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it is important to use the product as directed. fixodent and forget it. if civilizations take billions of years to evolve, only to vanish virtually overnight, then sadly, we've next to no chance of hearing from them. they are simply too far away in space and time to reach. but there is one last possibility. that aliens who have avoided destroying themselves are already colonizing the universe.
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>> larry: we're back. in a new discovery channel documentary, astrophysicist stephen hawking said that communicating with aliens could be a threat to earth. hawking says it's likely that alien life exists, and that a visit from extraterrestrials might be similar to columbus' arrival in the americas. in other words, didn't turn out too well for native americans. joining us are dr. michio kaku, futurist, physicist, beth selling author. his best new book "physics of the impossible: a scientific exploration into the world of phasers, force fields, teleportation and time travel." seth shostak, the senior adviser of the seti institute. david brin, astronomer and futurist, and our friend the well-known actor dan aykroyd who believes that alien life exists. we wanted to hear directly from the renowned british scientist, former guest on this program stephen hawking about his controversial claims. so i sent him some questions.
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here are his answers. do you think there will ever be direct contact between the inhabitants of earth and alien life? >> it's nice to see you again, larry, after ten years. i think we may find primitive life, but it's unlikely there are intelligent aliens within 100 lightyears, or we would have detected their radio signals. >> larry: if contact does occur, will it -- do you think it will be initiateded by us or by them? >> they are likely to be more advanced than us. so they will contact us first. >> larry: you're warning that it may be too risky to try to contact space aliens has stirred a lot of debate. do you care to react to some of the criticism, those who say the search for extraterrestrial life is central to space exploration? >> i think we should look for primitive life.
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if advanced life exists, they'll contact us. aliens haven't contacted us so far, except maybe in the state of arizona. >> larry: in your mind, what would an advanced alien look like? >> they are bound to have a mouth opening because they will have to take in nutrition. and they will probably have legs because they will need to move around. and they'll need eyes. but don't expect them to look like marilyn monroe. >> larry: should we ban messages into the universe for fear of attracting dangerous aliens? >> it is too late. if they are looking, they will already have detected us. >> larry: thanks for joining us. stephen hawking. >> goodbye, larry. i hope to see you this fall when my new book with leonard mlodinow, "the grand design" is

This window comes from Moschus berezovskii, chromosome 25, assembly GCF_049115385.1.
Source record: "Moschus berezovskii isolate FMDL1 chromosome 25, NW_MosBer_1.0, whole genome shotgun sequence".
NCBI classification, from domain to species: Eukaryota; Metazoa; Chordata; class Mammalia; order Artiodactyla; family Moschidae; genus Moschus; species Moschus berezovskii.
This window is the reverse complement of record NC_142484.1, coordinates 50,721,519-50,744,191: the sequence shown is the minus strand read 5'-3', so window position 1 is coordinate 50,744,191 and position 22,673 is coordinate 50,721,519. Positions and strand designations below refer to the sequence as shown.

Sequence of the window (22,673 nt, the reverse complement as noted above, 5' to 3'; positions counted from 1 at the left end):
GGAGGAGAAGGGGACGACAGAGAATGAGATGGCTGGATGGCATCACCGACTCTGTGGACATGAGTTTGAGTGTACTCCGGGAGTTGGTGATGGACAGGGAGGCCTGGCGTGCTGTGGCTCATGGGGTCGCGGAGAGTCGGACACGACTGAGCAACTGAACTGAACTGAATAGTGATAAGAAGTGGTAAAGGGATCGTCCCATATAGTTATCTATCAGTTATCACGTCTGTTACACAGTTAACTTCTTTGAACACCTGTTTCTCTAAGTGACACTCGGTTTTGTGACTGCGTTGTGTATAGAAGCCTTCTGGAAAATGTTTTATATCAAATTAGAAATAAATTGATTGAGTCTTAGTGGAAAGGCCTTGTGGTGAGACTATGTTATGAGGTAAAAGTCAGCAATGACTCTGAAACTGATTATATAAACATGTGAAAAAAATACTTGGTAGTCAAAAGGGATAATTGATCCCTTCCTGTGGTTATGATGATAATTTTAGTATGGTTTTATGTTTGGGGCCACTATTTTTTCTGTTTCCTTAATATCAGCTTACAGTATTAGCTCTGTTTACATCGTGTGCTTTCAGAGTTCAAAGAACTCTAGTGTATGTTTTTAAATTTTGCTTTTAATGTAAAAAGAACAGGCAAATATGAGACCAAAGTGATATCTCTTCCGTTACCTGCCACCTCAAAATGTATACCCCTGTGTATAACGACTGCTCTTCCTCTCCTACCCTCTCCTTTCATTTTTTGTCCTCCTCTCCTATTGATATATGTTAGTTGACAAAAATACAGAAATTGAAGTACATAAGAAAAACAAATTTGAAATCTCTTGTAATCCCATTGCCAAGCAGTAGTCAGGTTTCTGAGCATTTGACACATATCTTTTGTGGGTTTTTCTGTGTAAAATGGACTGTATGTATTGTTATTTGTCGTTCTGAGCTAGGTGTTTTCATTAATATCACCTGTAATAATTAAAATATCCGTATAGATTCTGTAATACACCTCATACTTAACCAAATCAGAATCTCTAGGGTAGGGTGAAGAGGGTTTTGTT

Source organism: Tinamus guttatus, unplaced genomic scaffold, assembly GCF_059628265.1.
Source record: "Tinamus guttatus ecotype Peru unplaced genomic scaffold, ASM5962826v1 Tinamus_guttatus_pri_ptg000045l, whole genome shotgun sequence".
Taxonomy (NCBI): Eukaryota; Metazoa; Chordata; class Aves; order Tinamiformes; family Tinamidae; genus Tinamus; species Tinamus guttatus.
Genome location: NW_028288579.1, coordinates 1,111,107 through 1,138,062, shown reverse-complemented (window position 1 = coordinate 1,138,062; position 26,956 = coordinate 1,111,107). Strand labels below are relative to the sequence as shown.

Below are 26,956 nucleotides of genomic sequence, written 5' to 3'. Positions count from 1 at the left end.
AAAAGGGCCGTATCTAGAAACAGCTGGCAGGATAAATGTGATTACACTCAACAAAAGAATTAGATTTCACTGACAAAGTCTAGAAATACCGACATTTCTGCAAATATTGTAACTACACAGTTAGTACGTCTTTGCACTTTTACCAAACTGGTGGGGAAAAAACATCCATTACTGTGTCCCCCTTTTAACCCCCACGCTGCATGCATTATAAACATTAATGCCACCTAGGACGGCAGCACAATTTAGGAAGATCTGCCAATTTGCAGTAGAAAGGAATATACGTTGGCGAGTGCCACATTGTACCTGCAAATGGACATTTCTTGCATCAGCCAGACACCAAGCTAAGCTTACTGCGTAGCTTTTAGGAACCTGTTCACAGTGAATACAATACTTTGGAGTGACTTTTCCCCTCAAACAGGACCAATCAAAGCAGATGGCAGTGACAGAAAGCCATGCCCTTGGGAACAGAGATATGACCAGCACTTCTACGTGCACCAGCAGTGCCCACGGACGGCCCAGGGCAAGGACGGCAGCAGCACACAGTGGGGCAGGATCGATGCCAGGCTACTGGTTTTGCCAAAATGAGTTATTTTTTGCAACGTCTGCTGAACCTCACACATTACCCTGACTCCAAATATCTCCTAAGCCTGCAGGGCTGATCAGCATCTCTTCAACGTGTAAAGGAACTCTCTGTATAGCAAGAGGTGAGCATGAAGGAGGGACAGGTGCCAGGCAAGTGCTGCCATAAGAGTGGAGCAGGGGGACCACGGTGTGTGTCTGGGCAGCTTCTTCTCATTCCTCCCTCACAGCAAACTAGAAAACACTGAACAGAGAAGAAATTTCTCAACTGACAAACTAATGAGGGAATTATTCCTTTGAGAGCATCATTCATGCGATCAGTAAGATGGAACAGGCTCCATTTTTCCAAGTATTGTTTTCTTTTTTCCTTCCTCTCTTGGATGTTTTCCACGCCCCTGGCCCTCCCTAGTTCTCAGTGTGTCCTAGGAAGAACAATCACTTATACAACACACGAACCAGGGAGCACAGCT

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released. thank you. >> larry: what do you make of his thinking? >> i think, first of all, don't quit your day job, larry. don't sell the store. the aliens are not going to invade any time soon. i think what stephen is doing is giving us a wake-up call. in the next few months to next few years, we have two satellites out there that are going to detect ette-like twins in outer space. maybe with liquid oceans, maybe with life on them. when we look at the night sky in the next few years, we're going have to get used to the fact that somebody could be staring back at us. we're going to have an existential shock when the results of the satellite announce they have found earth-like planets in space. >> larry: seth shostak, you buy it? >> well, of course i buy that. but look, i think what stephen hawking is saying we're going to hear from them first. that's exactly what we try and do in the seti business. we have big antennas scanning the skies looking for
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signals from civilizations that would be quite far away. there's to danger in that, of course. you tune in the radio, you don't have to worry about the deejay jumping into your home and giving you a hard time. that's a completely harmless sort of thing and interesting because it would tell you whether earth is really, really special, or whether there is enormous quantities of life out there. >> larry: but, david, one thing is has done with stephen hawking about it, it has opened many eyes, hasn't it? >> oh, yes. the problem is that everybody seems to have their own idea, of course, of what aliens ought to be like. we all say of course our broadcasts have already been detected by now. when seth himself has calculated and most of the astronomers have calculated that our tv broadcasts actually dissipate pretty soon after they leave our solar system. it's these narrow beams that are being sent out from taxpayer-paid observatories like